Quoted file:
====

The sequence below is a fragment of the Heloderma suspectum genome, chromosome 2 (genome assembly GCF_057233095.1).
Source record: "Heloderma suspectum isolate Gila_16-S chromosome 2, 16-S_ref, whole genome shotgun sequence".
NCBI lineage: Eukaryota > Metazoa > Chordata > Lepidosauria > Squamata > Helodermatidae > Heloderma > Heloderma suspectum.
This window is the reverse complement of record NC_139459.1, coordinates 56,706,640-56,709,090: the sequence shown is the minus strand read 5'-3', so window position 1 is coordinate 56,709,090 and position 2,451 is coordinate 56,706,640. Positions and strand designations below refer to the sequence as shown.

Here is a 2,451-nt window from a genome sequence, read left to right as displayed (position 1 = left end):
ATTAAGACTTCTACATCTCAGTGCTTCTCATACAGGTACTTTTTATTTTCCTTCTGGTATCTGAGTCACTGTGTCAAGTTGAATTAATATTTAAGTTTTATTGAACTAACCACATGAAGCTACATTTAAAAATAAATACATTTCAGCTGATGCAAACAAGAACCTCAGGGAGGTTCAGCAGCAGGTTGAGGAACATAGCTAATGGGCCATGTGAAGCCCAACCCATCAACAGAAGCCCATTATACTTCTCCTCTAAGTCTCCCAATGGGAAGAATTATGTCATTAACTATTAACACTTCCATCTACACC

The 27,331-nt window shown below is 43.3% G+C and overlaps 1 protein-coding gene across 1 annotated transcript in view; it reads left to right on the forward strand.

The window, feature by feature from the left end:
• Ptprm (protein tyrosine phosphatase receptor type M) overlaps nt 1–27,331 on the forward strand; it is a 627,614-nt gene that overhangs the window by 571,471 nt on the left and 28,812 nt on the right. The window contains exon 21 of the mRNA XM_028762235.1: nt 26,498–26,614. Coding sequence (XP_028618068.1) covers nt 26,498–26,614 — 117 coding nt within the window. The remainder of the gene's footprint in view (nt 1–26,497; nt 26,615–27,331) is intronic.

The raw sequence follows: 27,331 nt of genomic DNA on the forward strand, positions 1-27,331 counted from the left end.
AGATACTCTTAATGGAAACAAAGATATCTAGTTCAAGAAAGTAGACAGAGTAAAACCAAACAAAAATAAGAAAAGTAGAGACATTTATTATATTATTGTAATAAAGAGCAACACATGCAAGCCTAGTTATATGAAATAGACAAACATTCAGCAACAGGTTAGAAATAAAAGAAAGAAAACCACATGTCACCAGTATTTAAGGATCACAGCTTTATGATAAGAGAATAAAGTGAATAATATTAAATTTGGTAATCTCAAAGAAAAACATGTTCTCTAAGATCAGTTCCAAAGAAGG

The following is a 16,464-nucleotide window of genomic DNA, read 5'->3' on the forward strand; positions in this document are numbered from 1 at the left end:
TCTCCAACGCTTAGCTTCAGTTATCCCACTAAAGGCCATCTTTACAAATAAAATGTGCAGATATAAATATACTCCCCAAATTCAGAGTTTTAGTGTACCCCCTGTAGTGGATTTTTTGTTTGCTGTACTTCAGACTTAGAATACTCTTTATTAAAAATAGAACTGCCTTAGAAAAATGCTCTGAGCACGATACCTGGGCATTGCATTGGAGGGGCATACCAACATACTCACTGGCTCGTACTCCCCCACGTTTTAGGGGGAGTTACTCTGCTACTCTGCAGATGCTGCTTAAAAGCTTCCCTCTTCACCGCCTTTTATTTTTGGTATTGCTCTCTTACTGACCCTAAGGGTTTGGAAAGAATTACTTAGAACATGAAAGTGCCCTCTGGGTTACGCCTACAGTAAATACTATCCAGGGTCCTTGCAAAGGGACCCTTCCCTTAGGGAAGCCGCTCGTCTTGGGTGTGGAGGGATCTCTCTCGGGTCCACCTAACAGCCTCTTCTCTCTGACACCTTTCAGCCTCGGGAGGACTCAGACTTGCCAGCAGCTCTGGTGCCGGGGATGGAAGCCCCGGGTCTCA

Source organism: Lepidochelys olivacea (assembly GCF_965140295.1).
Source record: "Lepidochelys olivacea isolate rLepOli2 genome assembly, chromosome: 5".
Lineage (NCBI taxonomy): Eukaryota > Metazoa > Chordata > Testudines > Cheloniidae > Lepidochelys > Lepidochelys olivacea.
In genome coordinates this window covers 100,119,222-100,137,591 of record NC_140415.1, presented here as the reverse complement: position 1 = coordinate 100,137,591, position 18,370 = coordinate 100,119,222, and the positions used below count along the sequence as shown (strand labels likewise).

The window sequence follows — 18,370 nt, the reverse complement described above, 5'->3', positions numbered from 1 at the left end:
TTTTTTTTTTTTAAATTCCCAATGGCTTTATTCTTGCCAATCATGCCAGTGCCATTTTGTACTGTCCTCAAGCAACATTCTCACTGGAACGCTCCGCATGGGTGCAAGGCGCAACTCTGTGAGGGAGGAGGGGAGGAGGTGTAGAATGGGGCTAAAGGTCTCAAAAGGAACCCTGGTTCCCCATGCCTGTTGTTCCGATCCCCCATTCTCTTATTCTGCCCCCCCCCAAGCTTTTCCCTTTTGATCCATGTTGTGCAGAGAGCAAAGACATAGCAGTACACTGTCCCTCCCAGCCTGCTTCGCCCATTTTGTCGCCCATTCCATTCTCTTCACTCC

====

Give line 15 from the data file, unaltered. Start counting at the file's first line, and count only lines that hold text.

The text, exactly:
Source record: "Lepidochelys olivacea isolate rLepOli2 genome assembly, chromosome: 5".